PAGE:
It has five minarets. The pilgrims enter through the six great doors and do quick genuflections before going around the mausoleum of Ahmad Bamba, touching and kissing the tomb adorned with three verses from the Qur’anic chapters Ya Sin, Fatiha and Mulk writ in gold letterings.
Then the pilgrims would move out onto the patios and outside to ziyareh or pay homage at the tombs of the deceased successor caliph sons, Mouhammed Mostapha (1927-1945), Falou (1945-1986), Abdul Ahad (1986-1989) Abdul Qadr (1989-1990) and now Saliou and Mourtada.
Then a select few usually issued with the VIP laissez passer would enter the palace of the caliph while mere mortals like us either scramble for a half-litre of the ‘holy water’ from Ainou Rahmati well, visit the magnificent library with its thousands of titles, stroll in the grounds of the Islamic University or visit the ‘the City of the Dead’, the necropolis, interment in which Mourides believe, guarantees a place in paradise. Then if you have money to spend, you visit Touba market to buy curios as souvenirs and gifts, then everyone heads back to the home of his patron serign where a most delectable chéb repast fit for a king would await.
On the day of the Maagal, no one goes hungry in Touba. You down your lunch with a bottle of Kirène natural water (named after small town in western Senegal about 70 km from the capital) and complete the meal with a dessert of Moroccan oranges and bananas while thanking ‘Borom Touba’. At least, this is what I had when I went to my adopted serign.
Unlike most Gambian pilgrims, I did not go to Serign Sheikh, son of Serign Falou. In my adventure, while driving in the maze of Touba, I got lost and found my vehicle on a street that was transformed into cul-de-sac for the day. A serign lives on the street and his talibé had planted poles for a huge tent spread across the road.
I came out of the vehicle and after announcing myself was ushered into the presence of Serign Basir, son of Serign Saliou (the caliph at the time), son of Ahmad Bamba. I was in luck. Basir is a young man, in his early thirties and although his talibé fussed around him and waited upon his every word as if it were a revelation from the archangel Gabriel, he did not look spoiled (like the other Mbackè grandsons who behave pretty much like the five thousand princeling in the Saud Royal Family). He was lean and could even pass for being handsome. His room was frugally furnished and he sat in a corner while I hunched before him.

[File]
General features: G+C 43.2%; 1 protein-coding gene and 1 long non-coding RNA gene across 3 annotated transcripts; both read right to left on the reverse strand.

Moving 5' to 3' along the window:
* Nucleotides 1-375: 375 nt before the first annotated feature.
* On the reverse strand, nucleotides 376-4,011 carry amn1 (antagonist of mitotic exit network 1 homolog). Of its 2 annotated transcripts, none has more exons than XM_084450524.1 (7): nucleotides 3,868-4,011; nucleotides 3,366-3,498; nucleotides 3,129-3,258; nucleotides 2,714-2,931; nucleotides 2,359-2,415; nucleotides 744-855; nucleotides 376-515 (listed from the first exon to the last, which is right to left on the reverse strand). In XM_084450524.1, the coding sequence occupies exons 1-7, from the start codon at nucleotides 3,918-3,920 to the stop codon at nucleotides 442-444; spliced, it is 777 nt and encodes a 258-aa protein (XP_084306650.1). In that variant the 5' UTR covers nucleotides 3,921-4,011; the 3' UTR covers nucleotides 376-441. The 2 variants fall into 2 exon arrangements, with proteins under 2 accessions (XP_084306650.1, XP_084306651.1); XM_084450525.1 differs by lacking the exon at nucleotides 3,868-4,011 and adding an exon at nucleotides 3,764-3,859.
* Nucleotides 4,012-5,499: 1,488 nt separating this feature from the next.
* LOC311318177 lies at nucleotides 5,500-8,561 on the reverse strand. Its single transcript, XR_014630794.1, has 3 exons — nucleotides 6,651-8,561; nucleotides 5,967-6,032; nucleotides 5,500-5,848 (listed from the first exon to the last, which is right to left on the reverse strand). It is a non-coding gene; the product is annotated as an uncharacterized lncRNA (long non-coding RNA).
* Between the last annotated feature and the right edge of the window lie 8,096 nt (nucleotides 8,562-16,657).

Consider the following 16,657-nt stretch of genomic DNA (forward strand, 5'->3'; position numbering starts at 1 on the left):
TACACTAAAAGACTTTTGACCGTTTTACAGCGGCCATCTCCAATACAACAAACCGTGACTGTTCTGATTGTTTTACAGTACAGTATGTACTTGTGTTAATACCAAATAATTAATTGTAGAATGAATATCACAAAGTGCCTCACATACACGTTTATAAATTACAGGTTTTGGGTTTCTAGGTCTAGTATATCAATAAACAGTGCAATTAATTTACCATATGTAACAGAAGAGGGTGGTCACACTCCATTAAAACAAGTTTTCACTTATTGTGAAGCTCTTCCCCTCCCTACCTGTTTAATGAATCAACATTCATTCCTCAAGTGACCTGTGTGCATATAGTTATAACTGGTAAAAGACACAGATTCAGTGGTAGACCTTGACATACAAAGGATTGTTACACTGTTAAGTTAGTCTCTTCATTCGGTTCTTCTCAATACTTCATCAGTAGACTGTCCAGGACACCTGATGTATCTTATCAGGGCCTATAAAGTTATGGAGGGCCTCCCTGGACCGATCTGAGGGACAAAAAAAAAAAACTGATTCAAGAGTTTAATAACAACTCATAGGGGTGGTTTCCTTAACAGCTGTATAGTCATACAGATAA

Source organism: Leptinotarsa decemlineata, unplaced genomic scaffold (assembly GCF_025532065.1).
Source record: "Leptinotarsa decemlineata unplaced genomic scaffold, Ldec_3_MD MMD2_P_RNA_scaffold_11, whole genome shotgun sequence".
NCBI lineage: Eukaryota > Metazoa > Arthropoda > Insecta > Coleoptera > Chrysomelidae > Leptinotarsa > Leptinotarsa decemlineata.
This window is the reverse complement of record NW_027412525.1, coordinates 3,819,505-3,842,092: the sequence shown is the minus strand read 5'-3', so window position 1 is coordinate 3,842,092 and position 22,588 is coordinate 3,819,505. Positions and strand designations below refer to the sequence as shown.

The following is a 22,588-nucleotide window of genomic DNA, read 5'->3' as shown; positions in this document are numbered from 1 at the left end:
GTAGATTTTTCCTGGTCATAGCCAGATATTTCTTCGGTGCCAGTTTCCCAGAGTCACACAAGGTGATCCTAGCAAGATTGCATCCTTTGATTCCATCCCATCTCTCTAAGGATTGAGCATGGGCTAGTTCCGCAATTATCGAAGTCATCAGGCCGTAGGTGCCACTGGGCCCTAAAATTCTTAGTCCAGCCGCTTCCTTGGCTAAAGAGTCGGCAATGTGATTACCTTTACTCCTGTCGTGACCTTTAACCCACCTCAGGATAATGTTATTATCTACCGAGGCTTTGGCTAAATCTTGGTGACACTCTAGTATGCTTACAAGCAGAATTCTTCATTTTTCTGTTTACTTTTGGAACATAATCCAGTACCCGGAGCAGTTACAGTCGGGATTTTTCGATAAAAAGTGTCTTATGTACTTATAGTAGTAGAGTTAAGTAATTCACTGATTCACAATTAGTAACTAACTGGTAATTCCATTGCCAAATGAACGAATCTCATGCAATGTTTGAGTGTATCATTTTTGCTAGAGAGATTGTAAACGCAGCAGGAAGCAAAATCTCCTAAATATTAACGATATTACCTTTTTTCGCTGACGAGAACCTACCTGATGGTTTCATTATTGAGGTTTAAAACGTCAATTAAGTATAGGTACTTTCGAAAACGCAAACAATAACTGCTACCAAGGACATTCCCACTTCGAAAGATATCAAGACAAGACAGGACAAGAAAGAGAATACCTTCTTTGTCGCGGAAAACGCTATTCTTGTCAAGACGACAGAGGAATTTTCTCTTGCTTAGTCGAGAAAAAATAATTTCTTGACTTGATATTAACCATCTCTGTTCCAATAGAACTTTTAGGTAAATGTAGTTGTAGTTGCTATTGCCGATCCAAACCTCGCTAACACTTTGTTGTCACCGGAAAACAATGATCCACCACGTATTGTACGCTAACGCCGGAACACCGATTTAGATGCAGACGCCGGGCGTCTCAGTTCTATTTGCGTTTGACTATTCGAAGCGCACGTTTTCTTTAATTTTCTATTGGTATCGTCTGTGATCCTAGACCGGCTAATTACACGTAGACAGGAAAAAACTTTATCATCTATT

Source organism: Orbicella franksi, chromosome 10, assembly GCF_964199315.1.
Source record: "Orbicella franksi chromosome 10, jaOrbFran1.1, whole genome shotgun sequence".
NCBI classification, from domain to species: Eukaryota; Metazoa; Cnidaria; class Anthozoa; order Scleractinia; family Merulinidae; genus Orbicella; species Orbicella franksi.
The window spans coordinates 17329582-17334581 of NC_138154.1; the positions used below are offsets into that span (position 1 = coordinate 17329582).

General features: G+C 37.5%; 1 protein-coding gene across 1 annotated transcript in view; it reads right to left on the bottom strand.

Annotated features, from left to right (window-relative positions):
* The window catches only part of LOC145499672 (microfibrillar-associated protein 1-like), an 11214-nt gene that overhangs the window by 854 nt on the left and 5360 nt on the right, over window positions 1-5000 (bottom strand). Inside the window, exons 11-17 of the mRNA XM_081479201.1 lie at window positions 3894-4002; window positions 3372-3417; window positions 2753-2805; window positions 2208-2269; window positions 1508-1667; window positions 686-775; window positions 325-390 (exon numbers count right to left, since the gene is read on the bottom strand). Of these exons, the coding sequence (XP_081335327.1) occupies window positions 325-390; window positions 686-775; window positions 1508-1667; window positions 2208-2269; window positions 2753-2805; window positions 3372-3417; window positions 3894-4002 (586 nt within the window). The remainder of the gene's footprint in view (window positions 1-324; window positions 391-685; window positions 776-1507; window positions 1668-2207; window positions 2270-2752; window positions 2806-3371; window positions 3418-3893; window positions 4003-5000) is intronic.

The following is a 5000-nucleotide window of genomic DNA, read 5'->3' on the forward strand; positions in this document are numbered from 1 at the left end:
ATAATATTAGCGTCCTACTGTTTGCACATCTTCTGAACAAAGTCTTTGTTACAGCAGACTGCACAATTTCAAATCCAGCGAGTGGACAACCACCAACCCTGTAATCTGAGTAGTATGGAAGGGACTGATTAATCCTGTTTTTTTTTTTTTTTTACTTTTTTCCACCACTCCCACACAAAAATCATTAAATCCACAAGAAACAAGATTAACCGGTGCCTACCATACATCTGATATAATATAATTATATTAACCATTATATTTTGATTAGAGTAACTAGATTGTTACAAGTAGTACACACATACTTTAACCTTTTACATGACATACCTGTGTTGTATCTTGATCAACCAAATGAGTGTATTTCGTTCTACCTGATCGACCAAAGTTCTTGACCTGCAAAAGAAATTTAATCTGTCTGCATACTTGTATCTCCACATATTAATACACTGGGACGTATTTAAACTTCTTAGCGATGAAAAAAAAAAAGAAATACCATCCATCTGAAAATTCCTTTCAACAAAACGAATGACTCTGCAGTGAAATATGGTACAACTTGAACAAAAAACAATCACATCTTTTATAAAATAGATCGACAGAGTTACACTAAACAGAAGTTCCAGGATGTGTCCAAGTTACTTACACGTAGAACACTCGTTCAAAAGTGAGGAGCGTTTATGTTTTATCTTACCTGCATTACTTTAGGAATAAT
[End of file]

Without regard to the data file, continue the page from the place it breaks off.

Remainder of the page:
He asked me about Banjul, the ferry and the roads, and whether it was my first trip to Touba. To the latter, I said yes he asked me about my job. I told him and asked him to pray for my pen. He did and advised me to use it as a “a sword for peace and goodness’. Then we sat there and made little talk. I had wanted to ask him questions – why some Baye Fall do not pray or keep fast, what were his personal fears, what the name of Ahmad Bamba’s father was (no one seems to know), what their real last name is (it is not Mbackè) and many other questions. But I was awed by the man and awed by how hundreds of thousands of people outside regard him.
I left and prepared to join the traffic gridlock back home.
This is the essence of the Maagal. It is a testament to the spirit of the Senegalese people that they have produced a “prophet” in Ahmad Bamba. Social anthropologists have often written that it has to take society to produce a “prophet” for it to reach a certain stage in its advancement. Perhaps the Senegalese are on the way. But most importantly for me, the Touba Maagal is significant because it represents the Africanisation of Islam, the religion that I take to be my patrimony.